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I read that this morning, right after I read American Funds brochure on its new fund.  Buffett 100% US Stocks and Americans new fund is 90% International.  Hmmmm...
Great

bspears's picture
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Let me finish.  Great story....I had a member of a family who has owned a foundry for 100+ years, stop by my office Tuesday afternoon to comment on an article I wrote.  He and I talk a few times a year about different stocks.  I knew he had mucho money in the market..but didn't know exactly how much. His assets are with a small regional b/d for 30+ years. 
 
He started the convesation by saying, "You know you've been invited to a wonderful party and it starts at 6pm."  I said...OOOOkaaaYYY.   He said the reason, and I've never told anyone outside my family,  I have 4 mil invested is because in 1973 I made a decision to do something that seemed just fundamentally wrong.  I asked what that was.  He said he took his and his wife's savings, all of it..51k, and bought stocks in the middle of one of the worst markets in history.  His wife cried.  He'd never invested before, other than cd's at the bank.  The reason he did was because a old timer told him to, and explained to him why.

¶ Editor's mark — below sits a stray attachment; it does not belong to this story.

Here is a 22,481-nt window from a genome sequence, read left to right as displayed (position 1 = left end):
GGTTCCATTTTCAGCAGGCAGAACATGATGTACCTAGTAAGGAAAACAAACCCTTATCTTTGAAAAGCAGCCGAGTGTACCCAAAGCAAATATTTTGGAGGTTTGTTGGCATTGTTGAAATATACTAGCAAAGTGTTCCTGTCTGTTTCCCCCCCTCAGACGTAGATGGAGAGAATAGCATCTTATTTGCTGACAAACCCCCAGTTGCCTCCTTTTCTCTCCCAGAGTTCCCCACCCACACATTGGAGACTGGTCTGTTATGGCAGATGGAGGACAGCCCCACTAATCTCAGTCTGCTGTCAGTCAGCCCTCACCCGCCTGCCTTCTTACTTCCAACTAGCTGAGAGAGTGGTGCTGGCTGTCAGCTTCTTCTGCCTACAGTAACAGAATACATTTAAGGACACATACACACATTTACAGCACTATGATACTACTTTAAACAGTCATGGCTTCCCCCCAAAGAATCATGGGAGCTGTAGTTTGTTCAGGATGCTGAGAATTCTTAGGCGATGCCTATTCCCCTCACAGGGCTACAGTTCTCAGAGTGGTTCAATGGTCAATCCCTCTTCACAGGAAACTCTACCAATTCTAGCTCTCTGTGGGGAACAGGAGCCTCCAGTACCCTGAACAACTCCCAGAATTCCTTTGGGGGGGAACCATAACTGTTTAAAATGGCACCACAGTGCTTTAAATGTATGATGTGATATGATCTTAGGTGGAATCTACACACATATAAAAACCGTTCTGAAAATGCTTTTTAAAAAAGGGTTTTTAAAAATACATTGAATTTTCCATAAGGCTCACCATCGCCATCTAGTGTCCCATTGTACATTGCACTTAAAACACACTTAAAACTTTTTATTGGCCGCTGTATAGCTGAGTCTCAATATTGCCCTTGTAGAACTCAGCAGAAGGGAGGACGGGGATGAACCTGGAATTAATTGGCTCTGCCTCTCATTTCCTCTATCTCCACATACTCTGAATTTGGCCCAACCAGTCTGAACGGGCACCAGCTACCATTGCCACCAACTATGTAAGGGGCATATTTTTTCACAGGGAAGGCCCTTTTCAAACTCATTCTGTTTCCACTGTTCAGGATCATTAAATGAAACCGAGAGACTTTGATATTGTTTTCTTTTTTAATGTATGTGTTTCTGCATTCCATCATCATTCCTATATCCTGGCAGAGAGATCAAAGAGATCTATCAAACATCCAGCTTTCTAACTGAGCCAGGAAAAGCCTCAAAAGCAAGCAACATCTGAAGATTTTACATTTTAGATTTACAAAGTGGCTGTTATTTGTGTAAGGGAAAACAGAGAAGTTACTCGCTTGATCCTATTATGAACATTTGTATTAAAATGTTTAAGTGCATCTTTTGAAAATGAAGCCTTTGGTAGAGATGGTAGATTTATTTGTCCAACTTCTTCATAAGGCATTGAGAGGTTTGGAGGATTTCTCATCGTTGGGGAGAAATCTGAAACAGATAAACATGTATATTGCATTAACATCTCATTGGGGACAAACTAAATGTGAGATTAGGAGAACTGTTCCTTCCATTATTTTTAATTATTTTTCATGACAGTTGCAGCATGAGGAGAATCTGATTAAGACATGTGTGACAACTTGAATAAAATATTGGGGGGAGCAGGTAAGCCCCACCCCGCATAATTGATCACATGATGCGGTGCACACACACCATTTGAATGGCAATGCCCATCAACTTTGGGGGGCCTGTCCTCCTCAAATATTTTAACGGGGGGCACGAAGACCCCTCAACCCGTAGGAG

He gave me these stocks that he is in...DOW, D, VZ, PG, MMM, GE, JNJ, SO etc (or companies that eventually turned into these).  I never took a dividend and I never sold.  I never sold, but man there's  times in which I needed to, but I didn't. He has 1/3 of his money  in 30 year treasuries that he purchased in the early 90's in the 8-12% range.  He said.."your invited to a party and its 6pm, you need to go. Its 2:30am for me and the party is about over...but for you, its a time when the real money can be made. 
 
I had about 24k in a jt acct in cash and I bought DOW, VZ, GE, SO and ACAS.  Man I'm excited, I hope the market goes down further. 

footsoldier's picture
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44 years in the business in itself only illustrates one thing to me...the guy is a good salesman.  Aside from that, he's just an old guy that's discouraged.  44 years doesn't automatically make him smart, or wise (nor does it make him stupid or unwise).